I think about the effects on Sarasota areas that need economic help. These areas do not need obstacles to their own renaissance. Many of the residents of these areas have been there for generations and want to reinvest in their communities and see them strengthened, like Jamestown does. They stay out of love for their community and their family. This is an incentive to leave as it will cost more to invest there than to go realize their dreams elsewhere. While this may sound good to no-growthers for traffic concerns, make no mistake about it, it will hasten the economic demise of our most historic and important communities that need our attention and help the most.

Christine Robinson is executive director of The Argus Foundation. 

[Gulf Coast]  Willing to Act on Adult Homelessness
Mark Pritchett, mpritchett@gulfcoastcf.org

Finally, some good news on a serious issue that has vexed our community for years: a realistic plan to effectively address chronic adult homelessness.

Congratulations to the commissions of both the City and the County of Sarasota. Our community has been looking for leadership that would break the logjam that halted any positive progress. Now it’s up to us—the community—to encourage the implementation of recommendations laid out in a new report accepted by both governments last month. (I encourage you to read Sarasota: Creating an Effective Homeless Crisis Response System by visiting the city’s or the county’s website or by going to ours at GulfCoastCF.org.)

We should thank report author Dr. Susan Porciau, chief operating office of the nonprofit Florida Housing Coalition, for helping our leaders reach consensus. She recommended that we build on our existing strengths. They include the Family Haven Alliance, which has made family homelessness a relatively rare and brief episode for families. We have well-established, hard-working service agencies already in place that can provide similar services to the chronic adult population. And they have become experts in coordinating their respective services, such as providing counseling, locating places to live and teaching life and financial literacy skills.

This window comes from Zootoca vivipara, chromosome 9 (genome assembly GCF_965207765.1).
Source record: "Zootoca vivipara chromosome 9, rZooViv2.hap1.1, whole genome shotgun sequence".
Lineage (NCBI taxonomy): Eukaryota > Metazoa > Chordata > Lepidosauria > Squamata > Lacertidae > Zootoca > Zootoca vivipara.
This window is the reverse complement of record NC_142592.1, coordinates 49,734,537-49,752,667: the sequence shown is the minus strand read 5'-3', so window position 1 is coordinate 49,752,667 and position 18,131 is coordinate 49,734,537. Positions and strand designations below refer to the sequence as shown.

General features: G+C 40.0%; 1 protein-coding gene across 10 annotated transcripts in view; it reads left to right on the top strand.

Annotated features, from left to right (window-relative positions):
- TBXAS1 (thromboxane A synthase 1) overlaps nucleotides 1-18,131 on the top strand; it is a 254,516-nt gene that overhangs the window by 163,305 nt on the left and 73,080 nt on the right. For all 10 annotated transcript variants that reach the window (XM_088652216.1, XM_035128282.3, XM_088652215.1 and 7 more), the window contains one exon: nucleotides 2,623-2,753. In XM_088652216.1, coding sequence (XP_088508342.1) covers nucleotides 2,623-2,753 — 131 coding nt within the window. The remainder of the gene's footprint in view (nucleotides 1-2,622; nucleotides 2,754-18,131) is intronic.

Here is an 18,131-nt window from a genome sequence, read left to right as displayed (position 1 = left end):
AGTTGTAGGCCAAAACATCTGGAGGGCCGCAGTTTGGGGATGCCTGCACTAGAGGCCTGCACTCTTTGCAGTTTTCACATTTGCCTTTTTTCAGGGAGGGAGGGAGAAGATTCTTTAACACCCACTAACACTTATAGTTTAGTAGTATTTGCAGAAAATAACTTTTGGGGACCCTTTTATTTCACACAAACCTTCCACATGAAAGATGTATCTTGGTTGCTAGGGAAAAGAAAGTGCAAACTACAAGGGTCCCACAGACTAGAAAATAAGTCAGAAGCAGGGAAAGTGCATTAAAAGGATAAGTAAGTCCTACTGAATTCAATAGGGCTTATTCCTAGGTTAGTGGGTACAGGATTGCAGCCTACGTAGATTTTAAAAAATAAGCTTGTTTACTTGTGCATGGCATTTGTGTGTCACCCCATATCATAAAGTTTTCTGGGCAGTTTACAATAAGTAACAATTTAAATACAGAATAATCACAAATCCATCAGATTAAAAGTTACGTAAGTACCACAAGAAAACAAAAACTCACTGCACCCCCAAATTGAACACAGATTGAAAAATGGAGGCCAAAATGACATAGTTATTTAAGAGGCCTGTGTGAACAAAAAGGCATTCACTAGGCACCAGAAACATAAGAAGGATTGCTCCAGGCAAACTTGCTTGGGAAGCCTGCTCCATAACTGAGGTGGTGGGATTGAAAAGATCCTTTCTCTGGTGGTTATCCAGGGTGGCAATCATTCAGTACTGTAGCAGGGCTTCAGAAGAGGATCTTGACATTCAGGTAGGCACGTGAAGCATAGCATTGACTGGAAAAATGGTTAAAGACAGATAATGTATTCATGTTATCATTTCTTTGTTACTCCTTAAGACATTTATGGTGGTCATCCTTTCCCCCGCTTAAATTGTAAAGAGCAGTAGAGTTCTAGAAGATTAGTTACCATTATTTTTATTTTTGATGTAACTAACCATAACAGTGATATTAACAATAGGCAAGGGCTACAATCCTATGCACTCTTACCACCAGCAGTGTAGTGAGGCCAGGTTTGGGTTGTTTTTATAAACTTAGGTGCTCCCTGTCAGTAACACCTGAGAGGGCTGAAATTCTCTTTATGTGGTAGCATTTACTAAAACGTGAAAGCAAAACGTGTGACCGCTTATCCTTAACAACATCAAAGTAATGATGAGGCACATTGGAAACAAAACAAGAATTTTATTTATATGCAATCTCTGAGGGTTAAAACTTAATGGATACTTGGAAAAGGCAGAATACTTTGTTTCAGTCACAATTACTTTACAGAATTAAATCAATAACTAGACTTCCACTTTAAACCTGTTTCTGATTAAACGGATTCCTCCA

Next steps toward implementation have already begun. Both commissions have empowered their respective staffs to move forward on executing Dr. Porciau’s recommendations. Their unanimity is laudable.

We also understand that the desire for results is urgent. Our community’s patience has been taxed by this long-running issue and incremental improvements may not seem transformative. But we learned something at Gulf Coast, along with our nonprofit partners and donors, in creating the Family Haven Alliance. When it comes to this issue, you will experience great successes and occasional failure. You have to prototype, learn from mistakes and continually adjust before results can be scaled. The Family Haven Alliance did not take shape in a week or a month. Now it is viewed as a national model for helping homeless families succeed.